This is where the intersection between the national construction code, building standards, access to premises standards, and other Australian standards, the intersection between them can be really important. There are standards around signage. The lift standard, for example, tactile ground surface indicators, and all of these need to be in concert, so people who are blind or have low vision, can find their way into and around buildings successfully.
It can be something as simple as finding your way, even to a reception or check in at an airport. Often when you go into a building, the floorcovering is consistent right through. In large, open areas, having consistent floorcovering might make it easier for cleaning and fitting out, but for people who are blind, finding your way from the front door to a check in or a reception desk, can be extremely difficult.
Sometimes a simple solution, such as having carpet in the main area and a vinyl strip or tiled strip from the door to the reception, or vice versa, tiles everywhere else in a cupboard strip, can be an effective way of finding your way. All of these things can impact on people who are blind or have low vision. Back to you, Mel.
Thanks so much, Michael. A fantastic introduction to these questions. These questions, you have a few minutes to answer before we come back to Dr Gauntlett and Michael to reflect, as we have done previously. The questions are, question seven, how could the premises standards help to improve communication, navigation around buildings? For example, what could be done in terms of how science and better lighting and colour contrast to people to navigate buildings? And question eight is, what ideas do you have two communication and wayfinding better in buildings? For example, are there more technologies that should be incorporated? Remember that the questions can be answered in Menti.com using the code 1401 0929. You have a few minutes to answer these questions. Thank you.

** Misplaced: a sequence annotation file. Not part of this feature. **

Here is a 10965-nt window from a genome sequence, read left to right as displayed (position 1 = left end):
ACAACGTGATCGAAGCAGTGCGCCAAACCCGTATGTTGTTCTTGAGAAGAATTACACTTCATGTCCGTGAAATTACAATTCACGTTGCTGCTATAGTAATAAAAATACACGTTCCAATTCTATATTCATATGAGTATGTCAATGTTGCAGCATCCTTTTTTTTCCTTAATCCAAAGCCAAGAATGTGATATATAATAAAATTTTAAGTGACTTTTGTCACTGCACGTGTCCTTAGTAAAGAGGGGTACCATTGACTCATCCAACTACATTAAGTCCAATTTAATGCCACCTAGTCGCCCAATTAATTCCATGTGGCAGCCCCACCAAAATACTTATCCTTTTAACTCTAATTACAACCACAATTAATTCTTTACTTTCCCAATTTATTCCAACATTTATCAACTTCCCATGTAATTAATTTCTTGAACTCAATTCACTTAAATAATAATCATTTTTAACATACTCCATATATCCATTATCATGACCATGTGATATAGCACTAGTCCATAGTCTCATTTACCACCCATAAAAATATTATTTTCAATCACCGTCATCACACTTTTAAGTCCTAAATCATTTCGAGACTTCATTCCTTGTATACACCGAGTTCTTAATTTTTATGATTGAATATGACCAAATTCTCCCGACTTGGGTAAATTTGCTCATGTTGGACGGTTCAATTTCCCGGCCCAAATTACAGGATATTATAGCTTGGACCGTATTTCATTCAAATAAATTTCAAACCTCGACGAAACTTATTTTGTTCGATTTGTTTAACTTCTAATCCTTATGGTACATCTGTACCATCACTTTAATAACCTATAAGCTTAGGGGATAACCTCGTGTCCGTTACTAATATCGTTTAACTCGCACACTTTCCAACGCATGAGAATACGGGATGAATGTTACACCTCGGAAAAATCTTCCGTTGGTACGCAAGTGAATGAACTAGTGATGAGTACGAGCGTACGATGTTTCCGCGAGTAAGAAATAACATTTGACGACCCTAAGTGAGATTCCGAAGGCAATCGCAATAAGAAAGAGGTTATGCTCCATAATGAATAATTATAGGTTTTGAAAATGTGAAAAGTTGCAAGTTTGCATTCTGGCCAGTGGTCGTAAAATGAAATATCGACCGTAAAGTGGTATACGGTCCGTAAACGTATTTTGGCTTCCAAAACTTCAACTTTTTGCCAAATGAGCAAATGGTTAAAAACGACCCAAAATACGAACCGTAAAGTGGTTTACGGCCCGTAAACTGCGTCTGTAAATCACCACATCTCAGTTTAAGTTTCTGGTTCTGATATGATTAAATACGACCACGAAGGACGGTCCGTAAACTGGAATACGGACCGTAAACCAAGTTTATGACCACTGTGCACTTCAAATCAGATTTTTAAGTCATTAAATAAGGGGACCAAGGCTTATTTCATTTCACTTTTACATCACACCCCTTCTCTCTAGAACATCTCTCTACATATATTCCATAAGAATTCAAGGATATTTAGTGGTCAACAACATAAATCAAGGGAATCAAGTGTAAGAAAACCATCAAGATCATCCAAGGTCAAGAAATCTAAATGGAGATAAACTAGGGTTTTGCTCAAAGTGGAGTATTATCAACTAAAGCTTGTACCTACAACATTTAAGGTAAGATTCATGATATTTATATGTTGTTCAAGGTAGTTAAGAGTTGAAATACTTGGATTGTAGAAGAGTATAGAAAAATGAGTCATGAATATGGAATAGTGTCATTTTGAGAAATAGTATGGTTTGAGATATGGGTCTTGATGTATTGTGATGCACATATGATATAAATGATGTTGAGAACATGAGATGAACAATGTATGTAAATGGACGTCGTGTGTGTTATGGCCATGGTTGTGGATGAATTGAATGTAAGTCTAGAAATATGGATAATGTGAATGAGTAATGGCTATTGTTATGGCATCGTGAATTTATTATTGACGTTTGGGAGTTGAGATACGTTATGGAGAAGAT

(Break while answering questions)
Thank you very much for your responses to those questions. I am going to hand over to Dr Gauntlett
to reflect first on some of the responses coming through.
Thanks very much, Mel. In terms of how good the premises standards help to improve communication navigation around buildings, technology was an important issue. Going above and beyond what was in the standard and understanding that design was more important than that. Guidance as to how to achieve that design that is better, was also mentioned. And the need for some consistency in certain areas of buildings was also raised. In terms of question eight, what ideas do you have to make communications and wayfinding better in buildings? Awareness campaigns, technology, understandability of information were all raised. Some comments were unsure, not sure if that will create much traction going forward, but one of the critical issues is the combination of technology, education and hopefully an understanding of information upfront about why you would use certain options or why they are important.
I should just say I learned a lot from what Michael said before and what Amanda said about consulting with people with lived experience and trying to co-design solutions. I will hand back to you now.
I very strongly agree. I would like to hand over to Michael and see if you had any reflections on those responses coming through?
Thank you both for your comments as well. I certainly reiterate. There were a lot of common themes coming through the responses from both questions seven and eight. They included better education and awareness of the kinds of things that do improve communications and wayfinding for people with disability and in particular, blindness and low vision. Comments around consistency of standards and the intersection between standards. And quite a strong theme seems to be around the use of technologies. There are a number of technologies, including there were comments around new apps for devices that can assist people to move in and around buildings. Technology seems to be quite an important one.
As long as things are built in an accessible way from the ground up, rather than having to be retrofitted, it certainly improves access outcomes, not only for people who are blind and have low vision, but for all people with disability. Thank you.